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Let’s talk about it: Intra-team communication and role ambiguity

Editor’s note: This article is a continuation of our series focused on communicating findings from peer-reviewed sports psychology research to the masses. At the end of the post, you can find additional information, including a link to the original research article.

Recently, we’ve written a lot about soft things like team chemistry (here and here), psychological safety, and leadership. All of these ideas relate to another soft variable: role definition, or the amount of clarity around players’ roles and responsibilities on a team. As you might expect, research indicates that clearly defined roles are a good thing: Teams whose players know what they should be doing tend to do better than those whose members don’t. The flip side, then, is not so good: Role ambiguity is negatively related to cohesion, satisfaction, and performance.

But what, exactly, dictates the amount of role definition in team sports? Research by Ian J. Cunningham and Mark A. Eys published in Journal of Applied Social Psychology in 2007 indicates that one factor is the amount of communication that occurs between team members (or intra-team communication).

To examine the links between the degree to which team members communicated in various forms and their perceptions of how well they understood their role on the team, Cunningham and Eys surveyed 116 intercollegiate athletes from 6 teams (mostly basketball and soccer, but also rugby, volleyball, water polo, and field hockey). The researchers surveyed the players approximately one month into their competitive season, and included starters, nonstarters, and practice roster players; the players ranged in age from 17-27 (average = 21).

The questionnaire measured four dimensions of intra-team communication: 1. Acceptance, 2. Distinctiveness, 3. Positive conflict, and 4. Negative conflict (see Table 1).

Table 1: Dimensions of Intra-team Communication
Examples (follow the stem, Teammates as a whole…”)
“…display mutual respect”
“…trust each other”
“…use nicknames”
“…use gestures that only people on the team would understand”
Positive conflict
“…get all problems out in the open”
“…can clearly express when we are upset”
Negative conflict
“…shout when upset”
“…communicate anger through body language”

The authors also assessed each of four dimensions of role ambiguity twice, once for offense and once for defense: 1. Scope of responsibilities, 2. Behaviors necessary to fulfill responsibilities, 3. Evaluation of role performance, and 4. Consequences of not fulfilling role (see Table 2).

Table 2: Dimensions of Role Ambiguity
Scope of responsibilities
“I understand the extent of my responsibilities”
“I am unclear about the breadth of my responsibilities”
Behaviors necessary to fulfill role
“I understand the behaviors I must perform to carry out my role”
“I am unclear what behaviors are expected of me in order to carry out my role”
Evaluation of role performance
“I understand the criteria by which my role responsibilities are evaluated”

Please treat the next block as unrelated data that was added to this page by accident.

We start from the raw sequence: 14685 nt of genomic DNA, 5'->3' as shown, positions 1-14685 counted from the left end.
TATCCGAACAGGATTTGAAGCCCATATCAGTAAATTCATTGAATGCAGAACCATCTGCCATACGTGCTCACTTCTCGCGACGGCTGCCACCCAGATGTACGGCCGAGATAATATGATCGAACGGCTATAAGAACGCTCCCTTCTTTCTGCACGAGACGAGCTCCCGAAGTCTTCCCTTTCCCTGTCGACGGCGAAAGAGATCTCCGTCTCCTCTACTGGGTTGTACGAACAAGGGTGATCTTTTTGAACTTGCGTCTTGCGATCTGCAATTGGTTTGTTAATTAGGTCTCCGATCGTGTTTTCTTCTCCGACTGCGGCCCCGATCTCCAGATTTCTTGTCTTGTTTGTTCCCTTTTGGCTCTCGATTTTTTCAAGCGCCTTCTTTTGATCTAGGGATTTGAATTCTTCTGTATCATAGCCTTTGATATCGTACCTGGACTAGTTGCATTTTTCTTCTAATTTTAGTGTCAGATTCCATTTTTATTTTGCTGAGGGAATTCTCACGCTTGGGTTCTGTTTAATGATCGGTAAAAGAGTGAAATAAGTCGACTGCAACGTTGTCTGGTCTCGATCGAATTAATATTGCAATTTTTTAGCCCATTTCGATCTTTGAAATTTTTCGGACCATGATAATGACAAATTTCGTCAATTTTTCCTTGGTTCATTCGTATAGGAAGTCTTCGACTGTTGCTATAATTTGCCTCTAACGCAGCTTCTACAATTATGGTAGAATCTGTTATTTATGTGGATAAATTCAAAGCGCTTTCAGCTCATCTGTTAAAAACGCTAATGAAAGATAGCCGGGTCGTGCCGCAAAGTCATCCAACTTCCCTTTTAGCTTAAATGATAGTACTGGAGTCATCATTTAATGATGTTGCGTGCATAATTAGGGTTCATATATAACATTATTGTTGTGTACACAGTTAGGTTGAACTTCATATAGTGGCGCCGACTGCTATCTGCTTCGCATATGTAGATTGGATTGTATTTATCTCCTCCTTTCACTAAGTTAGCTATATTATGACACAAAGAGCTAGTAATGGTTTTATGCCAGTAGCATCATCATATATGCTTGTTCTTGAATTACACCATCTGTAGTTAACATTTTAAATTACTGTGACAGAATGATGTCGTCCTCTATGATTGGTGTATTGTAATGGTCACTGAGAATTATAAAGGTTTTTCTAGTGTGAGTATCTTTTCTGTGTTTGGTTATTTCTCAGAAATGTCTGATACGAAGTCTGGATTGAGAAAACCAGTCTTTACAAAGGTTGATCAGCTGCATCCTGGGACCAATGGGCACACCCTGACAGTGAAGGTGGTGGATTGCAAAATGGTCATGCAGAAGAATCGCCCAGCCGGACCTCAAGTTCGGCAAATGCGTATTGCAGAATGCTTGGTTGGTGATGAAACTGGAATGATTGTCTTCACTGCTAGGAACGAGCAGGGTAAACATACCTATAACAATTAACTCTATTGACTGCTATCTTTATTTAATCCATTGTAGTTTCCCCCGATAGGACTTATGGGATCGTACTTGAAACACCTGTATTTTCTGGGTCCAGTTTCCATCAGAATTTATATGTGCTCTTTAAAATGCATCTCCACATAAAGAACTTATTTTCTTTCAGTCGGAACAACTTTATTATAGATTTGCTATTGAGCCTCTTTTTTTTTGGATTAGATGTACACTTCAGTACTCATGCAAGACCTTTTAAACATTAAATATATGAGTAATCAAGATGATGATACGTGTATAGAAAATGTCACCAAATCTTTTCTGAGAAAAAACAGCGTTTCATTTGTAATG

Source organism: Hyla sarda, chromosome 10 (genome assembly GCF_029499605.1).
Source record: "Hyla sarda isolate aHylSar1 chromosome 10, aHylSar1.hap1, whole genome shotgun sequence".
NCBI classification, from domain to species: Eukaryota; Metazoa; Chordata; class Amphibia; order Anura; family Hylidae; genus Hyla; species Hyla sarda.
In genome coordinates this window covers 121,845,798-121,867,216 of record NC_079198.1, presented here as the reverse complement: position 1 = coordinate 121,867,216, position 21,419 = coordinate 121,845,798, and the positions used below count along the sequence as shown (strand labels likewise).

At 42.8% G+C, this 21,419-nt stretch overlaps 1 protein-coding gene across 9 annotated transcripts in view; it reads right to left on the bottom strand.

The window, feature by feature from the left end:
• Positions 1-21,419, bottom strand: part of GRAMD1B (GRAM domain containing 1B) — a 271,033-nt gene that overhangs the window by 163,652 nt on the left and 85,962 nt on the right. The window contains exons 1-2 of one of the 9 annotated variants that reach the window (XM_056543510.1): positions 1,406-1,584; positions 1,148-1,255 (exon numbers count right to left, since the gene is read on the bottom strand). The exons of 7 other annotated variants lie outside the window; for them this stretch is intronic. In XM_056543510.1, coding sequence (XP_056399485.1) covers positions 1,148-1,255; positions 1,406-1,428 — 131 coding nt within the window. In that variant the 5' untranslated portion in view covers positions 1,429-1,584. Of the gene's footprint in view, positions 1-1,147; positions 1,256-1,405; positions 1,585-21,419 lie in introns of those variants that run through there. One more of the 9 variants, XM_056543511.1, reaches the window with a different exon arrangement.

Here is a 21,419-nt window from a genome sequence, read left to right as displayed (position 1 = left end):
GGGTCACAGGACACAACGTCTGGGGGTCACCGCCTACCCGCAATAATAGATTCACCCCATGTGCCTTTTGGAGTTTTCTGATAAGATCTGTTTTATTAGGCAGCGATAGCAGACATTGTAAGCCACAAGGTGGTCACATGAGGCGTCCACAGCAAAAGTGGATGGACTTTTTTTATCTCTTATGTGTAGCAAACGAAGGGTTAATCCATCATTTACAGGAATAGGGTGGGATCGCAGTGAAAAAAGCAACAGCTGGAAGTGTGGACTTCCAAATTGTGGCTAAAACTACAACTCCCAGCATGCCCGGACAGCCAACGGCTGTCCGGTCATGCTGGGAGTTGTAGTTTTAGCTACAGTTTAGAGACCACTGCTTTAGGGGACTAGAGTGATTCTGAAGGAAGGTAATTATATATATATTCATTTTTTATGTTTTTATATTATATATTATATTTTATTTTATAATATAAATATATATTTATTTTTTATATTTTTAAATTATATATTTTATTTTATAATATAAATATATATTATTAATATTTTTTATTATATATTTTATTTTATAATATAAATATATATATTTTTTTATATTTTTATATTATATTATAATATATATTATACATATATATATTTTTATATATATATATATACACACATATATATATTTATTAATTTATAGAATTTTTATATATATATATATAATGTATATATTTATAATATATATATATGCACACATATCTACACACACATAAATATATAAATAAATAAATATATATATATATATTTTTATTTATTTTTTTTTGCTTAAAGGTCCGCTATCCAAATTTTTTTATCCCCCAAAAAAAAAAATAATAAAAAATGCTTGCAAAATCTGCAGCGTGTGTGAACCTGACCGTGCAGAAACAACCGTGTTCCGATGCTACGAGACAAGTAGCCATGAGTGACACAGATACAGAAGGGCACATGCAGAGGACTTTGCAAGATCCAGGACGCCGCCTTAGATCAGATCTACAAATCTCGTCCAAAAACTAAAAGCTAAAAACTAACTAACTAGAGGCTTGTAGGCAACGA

“I am unclear about the way in which my role responsibilities are evaluated”
Consequences of not fulfilling role
“I understand the consequences of unsuccessful role performance”
“I am unclear about the consequences of failing to carry out my role responsibilities”

Overall, the results of Cunningham and Eys’ study indicated that intra-team communication and role ambiguity are negatively related: The less supportive and considerate interactions between teammates, the more ambiguously they perceived their roles. Put another way, greater positivity and support among teammates was associated with greater clarity of roles — something that we know predicts team success.

In addition to this main finding, the authors uncovered some interesting gender differences. First, for males, intra-team communication involving support was related to all dimensions of role ambiguity, on both offense and defense. However, for females, positive intra-team communication was only related to one aspect of role ambiguity (evaluation of responsibilities), only on defense. Cunningham and Eys suggest that supportive intra-team communication may have a greater influence on role definition for male teammates than for females.

Increasing role clarity on your team
Cunningham and Eys argue that supportive and considerate teammate exchanges can “set the stage” for teammates to receive role-relevant information appropriately. For example, if a player thinks that her teammates have her best interests in mind, she may be more likely to listen and digest critical task-related information.

As a result, team-building opportunities aimed at creating trust and support networks within the team (like for psychological safety) could facilitate greater role understanding for teammates in the long-term. The better defined players’ roles are, the more they should flourish — and hopefully win.

The citation for the article on which this post is based is below:

Cunningham, I. J. and Eys, M. A. (2007), Role Ambiguity and Intra-Team Communication in Interdependent Sport Teams. Journal of Applied Social Psychology, 37, 2220–2237.

You can find the article itself here: http://onlinelibrary.wiley.com/doi/10.1111/j.1559-1816.2007.00256.x/abstract

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